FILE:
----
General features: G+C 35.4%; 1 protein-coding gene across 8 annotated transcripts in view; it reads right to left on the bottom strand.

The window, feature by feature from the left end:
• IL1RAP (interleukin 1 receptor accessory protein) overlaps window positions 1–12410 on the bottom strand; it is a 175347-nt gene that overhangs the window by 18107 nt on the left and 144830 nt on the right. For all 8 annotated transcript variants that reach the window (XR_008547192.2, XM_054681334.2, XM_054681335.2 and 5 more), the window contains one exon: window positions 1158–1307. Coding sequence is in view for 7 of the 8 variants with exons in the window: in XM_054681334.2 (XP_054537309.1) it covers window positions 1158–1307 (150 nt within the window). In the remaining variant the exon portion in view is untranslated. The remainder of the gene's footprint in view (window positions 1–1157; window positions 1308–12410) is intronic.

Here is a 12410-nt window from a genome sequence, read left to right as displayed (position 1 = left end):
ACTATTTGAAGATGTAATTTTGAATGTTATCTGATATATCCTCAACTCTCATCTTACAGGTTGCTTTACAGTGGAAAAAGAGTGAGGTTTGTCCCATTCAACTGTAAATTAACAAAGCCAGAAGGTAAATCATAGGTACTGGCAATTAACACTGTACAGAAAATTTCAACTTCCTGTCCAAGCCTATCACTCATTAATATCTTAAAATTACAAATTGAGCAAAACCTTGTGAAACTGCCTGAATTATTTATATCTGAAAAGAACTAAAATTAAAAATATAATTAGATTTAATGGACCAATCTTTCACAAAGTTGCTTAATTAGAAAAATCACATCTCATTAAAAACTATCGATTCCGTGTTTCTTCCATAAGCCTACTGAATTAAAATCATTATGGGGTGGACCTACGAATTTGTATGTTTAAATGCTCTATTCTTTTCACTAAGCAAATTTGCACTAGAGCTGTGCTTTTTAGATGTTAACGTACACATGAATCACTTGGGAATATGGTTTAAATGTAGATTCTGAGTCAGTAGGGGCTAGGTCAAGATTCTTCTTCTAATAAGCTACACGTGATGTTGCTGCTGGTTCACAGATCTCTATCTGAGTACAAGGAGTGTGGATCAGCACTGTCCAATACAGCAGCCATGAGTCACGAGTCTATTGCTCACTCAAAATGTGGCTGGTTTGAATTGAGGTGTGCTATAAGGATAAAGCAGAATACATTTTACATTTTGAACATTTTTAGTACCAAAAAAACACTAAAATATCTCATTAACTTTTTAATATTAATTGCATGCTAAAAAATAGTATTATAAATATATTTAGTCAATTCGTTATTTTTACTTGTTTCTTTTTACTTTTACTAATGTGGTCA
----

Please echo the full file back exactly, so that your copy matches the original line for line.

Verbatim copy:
General features: G+C 35.4%; 1 protein-coding gene across 8 annotated transcripts in view; it reads right to left on the bottom strand.

The window, feature by feature from the left end:
• IL1RAP (interleukin 1 receptor accessory protein) overlaps window positions 1–12410 on the bottom strand; it is a 175347-nt gene that overhangs the window by 18107 nt on the left and 144830 nt on the right. For all 8 annotated transcript variants that reach the window (XR_008547192.2, XM_054681334.2, XM_054681335.2 and 5 more), the window contains one exon: window positions 1158–1307. Coding sequence is in view for 7 of the 8 variants with exons in the window: in XM_054681334.2 (XP_054537309.1) it covers window positions 1158–1307 (150 nt within the window). In the remaining variant the exon portion in view is untranslated. The remainder of the gene's footprint in view (window positions 1–1157; window positions 1308–12410) is intronic.

Here is a 12410-nt window from a genome sequence, read left to right as displayed (position 1 = left end):
ACTATTTGAAGATGTAATTTTGAATGTTATCTGATATATCCTCAACTCTCATCTTACAGGTTGCTTTACAGTGGAAAAAGAGTGAGGTTTGTCCCATTCAACTGTAAATTAACAAAGCCAGAAGGTAAATCATAGGTACTGGCAATTAACACTGTACAGAAAATTTCAACTTCCTGTCCAAGCCTATCACTCATTAATATCTTAAAATTACAAATTGAGCAAAACCTTGTGAAACTGCCTGAATTATTTATATCTGAAAAGAACTAAAATTAAAAATATAATTAGATTTAATGGACCAATCTTTCACAAAGTTGCTTAATTAGAAAAATCACATCTCATTAAAAACTATCGATTCCGTGTTTCTTCCATAAGCCTACTGAATTAAAATCATTATGGGGTGGACCTACGAATTTGTATGTTTAAATGCTCTATTCTTTTCACTAAGCAAATTTGCACTAGAGCTGTGCTTTTTAGATGTTAACGTACACATGAATCACTTGGGAATATGGTTTAAATGTAGATTCTGAGTCAGTAGGGGCTAGGTCAAGATTCTTCTTCTAATAAGCTACACGTGATGTTGCTGCTGGTTCACAGATCTCTATCTGAGTACAAGGAGTGTGGATCAGCACTGTCCAATACAGCAGCCATGAGTCACGAGTCTATTGCTCACTCAAAATGTGGCTGGTTTGAATTGAGGTGTGCTATAAGGATAAAGCAGAATACATTTTACATTTTGAACATTTTTAGTACCAAAAAAACACTAAAATATCTCATTAACTTTTTAATATTAATTGCATGCTAAAAAATAGTATTATAAATATATTTAGTCAATTCGTTATTTTTACTTGTTTCTTTTTACTTTTACTAATGTGGTCA